Props 60 and 90 are constitutional initiatives passed by California voters. They provide property tax relief by preventing reassessment when a senior citizen sells his/her existing residence and purchases or constructs a replacement residence worth the same or less than the original. They were enacted to encourage a person, age 55 or older to “downsize” to a smaller residence. When a senior citizen acquires a replacement property worth less than the original property, he/she will continue to pay approximately the same amount of annual property taxes as before.
How Do These Propositions Work?
When the senior citizen purchases or constructs a new residence, it is not reassessed, if he/she qualifies. The Assessor transfers the factored base value of the original residence to the replacement residence. Proposition 60 originallyrequired that the replacement and the original be located in the same county. Later, Proposition 90 enabled this to be modified by local ordinance. Los Angeles County enacted an ordinance to provide that when the replacement is located in Los Angeles County, the original property may be located in any other California county.
The seller of the original residence, or spouse who resides with the seller, must
be at least 55 years of age at the time of the sale.
When Are These Propositions Effective?
The replacement residence must have been purchased or constructed on or after November 5, 1986 if the original was located in Los Angeles County. The replacement residence must have been purchased or constructed on or after November 9, 1988 if the ongmal was located in any other California county. Claims must be filed within three years following the purchase of the replacement residence.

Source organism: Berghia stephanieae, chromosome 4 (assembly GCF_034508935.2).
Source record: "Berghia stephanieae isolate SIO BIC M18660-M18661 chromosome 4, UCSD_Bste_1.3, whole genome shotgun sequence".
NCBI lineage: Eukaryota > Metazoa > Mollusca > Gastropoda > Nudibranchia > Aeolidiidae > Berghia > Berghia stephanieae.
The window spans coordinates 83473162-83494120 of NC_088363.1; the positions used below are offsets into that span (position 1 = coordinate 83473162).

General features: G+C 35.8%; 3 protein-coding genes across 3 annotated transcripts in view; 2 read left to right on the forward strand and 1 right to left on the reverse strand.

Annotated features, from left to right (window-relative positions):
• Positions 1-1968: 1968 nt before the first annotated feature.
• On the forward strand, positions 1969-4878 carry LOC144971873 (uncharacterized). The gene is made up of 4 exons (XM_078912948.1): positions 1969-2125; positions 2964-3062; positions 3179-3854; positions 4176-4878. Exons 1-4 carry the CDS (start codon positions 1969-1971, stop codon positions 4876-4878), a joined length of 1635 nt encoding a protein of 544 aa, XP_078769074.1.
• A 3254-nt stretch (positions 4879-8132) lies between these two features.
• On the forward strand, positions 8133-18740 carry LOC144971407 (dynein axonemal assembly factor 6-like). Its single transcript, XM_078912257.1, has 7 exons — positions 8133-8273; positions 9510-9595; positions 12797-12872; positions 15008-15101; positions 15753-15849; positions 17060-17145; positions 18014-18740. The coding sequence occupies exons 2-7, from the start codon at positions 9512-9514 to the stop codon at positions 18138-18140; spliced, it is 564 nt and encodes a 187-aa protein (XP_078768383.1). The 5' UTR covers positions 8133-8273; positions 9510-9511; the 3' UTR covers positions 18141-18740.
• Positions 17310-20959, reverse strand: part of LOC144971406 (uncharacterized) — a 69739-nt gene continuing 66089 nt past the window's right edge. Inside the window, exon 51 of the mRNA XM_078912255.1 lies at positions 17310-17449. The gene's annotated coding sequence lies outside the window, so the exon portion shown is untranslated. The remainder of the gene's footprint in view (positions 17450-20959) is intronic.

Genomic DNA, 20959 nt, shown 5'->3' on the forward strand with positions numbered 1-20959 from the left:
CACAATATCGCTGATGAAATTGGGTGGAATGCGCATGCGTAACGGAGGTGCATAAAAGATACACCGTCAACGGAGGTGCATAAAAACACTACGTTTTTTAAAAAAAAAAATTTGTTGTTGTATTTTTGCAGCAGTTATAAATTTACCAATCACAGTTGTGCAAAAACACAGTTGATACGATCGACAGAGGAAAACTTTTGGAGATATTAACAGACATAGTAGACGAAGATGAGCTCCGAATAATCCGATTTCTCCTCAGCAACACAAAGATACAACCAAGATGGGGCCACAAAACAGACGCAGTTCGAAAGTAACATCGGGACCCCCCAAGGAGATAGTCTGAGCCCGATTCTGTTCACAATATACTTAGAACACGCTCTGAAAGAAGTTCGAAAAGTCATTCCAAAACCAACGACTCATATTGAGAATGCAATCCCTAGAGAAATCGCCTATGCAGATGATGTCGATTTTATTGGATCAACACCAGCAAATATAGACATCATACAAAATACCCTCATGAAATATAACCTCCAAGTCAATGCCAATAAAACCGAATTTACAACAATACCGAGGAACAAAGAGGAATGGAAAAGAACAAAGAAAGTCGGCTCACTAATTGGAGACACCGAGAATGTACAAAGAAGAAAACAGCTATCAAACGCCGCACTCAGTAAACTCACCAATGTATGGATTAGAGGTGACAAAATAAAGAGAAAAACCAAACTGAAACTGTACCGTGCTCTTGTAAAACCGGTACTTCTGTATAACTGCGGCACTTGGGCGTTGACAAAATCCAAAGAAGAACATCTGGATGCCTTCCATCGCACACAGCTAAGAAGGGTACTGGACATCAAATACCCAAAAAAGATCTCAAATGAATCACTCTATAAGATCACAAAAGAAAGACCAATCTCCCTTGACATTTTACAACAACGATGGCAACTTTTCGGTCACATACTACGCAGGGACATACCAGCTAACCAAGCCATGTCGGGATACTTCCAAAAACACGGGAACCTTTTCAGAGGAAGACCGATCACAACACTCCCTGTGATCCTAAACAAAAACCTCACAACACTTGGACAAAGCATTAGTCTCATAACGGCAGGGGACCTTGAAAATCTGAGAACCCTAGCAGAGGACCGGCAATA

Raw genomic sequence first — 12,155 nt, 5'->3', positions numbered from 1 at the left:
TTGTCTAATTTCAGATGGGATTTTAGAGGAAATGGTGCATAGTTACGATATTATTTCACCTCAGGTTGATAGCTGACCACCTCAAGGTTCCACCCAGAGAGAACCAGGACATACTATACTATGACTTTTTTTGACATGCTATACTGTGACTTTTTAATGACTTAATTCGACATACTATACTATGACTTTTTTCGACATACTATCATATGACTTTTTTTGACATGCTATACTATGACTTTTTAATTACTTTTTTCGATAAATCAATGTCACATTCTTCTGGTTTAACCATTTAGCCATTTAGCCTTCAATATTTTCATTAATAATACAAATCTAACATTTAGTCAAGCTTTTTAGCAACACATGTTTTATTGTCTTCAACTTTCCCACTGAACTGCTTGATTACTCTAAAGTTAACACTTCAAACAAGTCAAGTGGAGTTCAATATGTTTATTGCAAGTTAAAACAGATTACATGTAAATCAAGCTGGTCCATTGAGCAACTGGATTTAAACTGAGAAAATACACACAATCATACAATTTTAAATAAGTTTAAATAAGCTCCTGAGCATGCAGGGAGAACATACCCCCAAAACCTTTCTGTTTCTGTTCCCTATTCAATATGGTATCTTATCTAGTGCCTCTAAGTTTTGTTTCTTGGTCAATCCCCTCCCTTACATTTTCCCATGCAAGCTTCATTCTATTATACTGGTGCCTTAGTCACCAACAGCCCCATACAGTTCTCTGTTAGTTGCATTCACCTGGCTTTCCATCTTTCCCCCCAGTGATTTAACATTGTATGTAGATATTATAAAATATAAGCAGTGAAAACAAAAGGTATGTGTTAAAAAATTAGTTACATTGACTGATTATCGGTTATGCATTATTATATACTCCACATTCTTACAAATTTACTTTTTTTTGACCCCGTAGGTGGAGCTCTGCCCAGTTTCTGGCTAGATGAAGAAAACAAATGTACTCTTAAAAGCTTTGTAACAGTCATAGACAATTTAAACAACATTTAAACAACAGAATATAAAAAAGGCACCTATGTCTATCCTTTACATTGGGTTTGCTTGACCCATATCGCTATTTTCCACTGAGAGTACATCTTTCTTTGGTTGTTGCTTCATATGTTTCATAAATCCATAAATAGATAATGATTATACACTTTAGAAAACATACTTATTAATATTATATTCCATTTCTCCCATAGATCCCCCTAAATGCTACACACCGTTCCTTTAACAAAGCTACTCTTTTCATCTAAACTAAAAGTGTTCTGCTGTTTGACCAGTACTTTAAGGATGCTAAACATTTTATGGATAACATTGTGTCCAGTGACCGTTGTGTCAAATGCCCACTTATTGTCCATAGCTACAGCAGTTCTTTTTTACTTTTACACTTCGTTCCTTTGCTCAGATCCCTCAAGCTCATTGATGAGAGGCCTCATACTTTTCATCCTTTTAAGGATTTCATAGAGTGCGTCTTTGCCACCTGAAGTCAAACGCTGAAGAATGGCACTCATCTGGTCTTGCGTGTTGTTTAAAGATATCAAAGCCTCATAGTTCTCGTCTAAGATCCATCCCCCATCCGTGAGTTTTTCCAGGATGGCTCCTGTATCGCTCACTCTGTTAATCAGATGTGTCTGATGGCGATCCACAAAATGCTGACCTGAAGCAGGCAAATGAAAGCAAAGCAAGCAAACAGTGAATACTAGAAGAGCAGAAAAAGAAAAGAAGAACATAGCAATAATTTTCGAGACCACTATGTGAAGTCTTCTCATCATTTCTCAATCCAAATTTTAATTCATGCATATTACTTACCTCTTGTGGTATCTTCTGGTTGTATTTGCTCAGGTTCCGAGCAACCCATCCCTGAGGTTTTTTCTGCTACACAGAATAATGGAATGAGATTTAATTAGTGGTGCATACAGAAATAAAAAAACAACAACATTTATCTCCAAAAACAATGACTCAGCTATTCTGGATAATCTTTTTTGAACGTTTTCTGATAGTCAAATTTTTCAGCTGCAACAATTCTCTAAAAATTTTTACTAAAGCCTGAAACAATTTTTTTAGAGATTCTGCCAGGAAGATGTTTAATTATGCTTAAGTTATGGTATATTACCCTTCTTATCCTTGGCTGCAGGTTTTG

What is the difference between Proposition 60 and Proposition 90?
Proposition 60 allows transfers of base year values within the same county while prop 90 allows transfers from one county to another county in California (see below) and it is the discretion of each county to authorize such transfers.
Counties Accepting Prop 90 Transfers (as of 2015):
What are the eligibility requirements for Propositions 60/90?
- You, or a spouse residing with you, must have been at least 55 years of age when the original property was sold.
- The replacement property must be your principal residence and must be eligible for the homeowners’ exemption or disabled veterans’ exemption.
- The replacement property must be of equal or lesser “current market value” than the original property. The “equal or lesser” test is applied to the entire replacement property, even if the owner of the original property purchases only a partial interest in the replacement property. Owners of two qualifying original properties may not combine the values of those properties in order to qualify for a Proposition 60 base-year value transfer to a replacement property of greater value than the more valuable of the two original properties.
- The replacement property must be purchased or built within two years (before or after) of the sale of the original property.
- To receive retroactive relief from the date of transfer, you must file your claim within three years following the purchase date or new construction completion date of the replacement property.
- Your original property must have been eligible for the homeowners’ or disabled veterans’ exemption either at the time it was sold or within two years of the purchase or construction of the replacement property.
The original property must be subject to reappraisal at its current fair market value at the time of sale, unless the buyer(s) of your original property also qualify the property as a replacement property for a base year value transfer due to disaster relief or a base year value transfer for a severely and permanently disabled person. Therefore, most transfers between parents and children will not qualify.
This is a one-time only benefit. Once you have filed and received this tax relief, neither you nor your spouse who resides with you can ever file again, even upon your spouse’s death or if the two of you divorce. The only exception is that if you become disabled after receiving this tax relief for age, you may transfer the base year value a second time because of the disability, which involves a different claim form.
Were Are Claim Forms Available?
They are distributed at Assessor’s public counters, in Room 225 of the
Kenneth Hahn Hall of Administration, and in district offices. If you need additional information, call (213) 893-1239.